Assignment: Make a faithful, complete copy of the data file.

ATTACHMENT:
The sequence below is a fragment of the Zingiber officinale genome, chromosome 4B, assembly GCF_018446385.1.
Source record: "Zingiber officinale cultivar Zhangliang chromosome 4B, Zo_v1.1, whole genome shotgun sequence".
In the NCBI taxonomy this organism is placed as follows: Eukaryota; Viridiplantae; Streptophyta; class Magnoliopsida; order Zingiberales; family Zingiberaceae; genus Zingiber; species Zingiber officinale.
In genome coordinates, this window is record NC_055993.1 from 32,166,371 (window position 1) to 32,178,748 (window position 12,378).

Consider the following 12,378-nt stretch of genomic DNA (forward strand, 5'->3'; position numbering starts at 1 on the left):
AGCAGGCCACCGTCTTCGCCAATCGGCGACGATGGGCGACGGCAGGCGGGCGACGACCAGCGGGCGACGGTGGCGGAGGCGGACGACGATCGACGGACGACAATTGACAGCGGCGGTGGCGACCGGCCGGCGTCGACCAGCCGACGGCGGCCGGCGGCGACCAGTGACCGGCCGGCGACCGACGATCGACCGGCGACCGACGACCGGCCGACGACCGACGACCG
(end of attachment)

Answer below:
The sequence below is a fragment of the Zingiber officinale genome, chromosome 4B, assembly GCF_018446385.1.
Source record: "Zingiber officinale cultivar Zhangliang chromosome 4B, Zo_v1.1, whole genome shotgun sequence".
In the NCBI taxonomy this organism is placed as follows: Eukaryota; Viridiplantae; Streptophyta; class Magnoliopsida; order Zingiberales; family Zingiberaceae; genus Zingiber; species Zingiber officinale.
In genome coordinates, this window is record NC_055993.1 from 32,166,371 (window position 1) to 32,178,748 (window position 12,378).

Consider the following 12,378-nt stretch of genomic DNA (forward strand, 5'->3'; position numbering starts at 1 on the left):
AGCAGGCCACCGTCTTCGCCAATCGGCGACGATGGGCGACGGCAGGCGGGCGACGACCAGCGGGCGACGGTGGCGGAGGCGGACGACGATCGACGGACGACAATTGACAGCGGCGGTGGCGACCGGCCGGCGTCGACCAGCCGACGGCGGCCGGCGGCGACCAGTGACCGGCCGGCGACCGACGATCGACCGGCGACCGACGACCGGCCGACGACCGACGACCG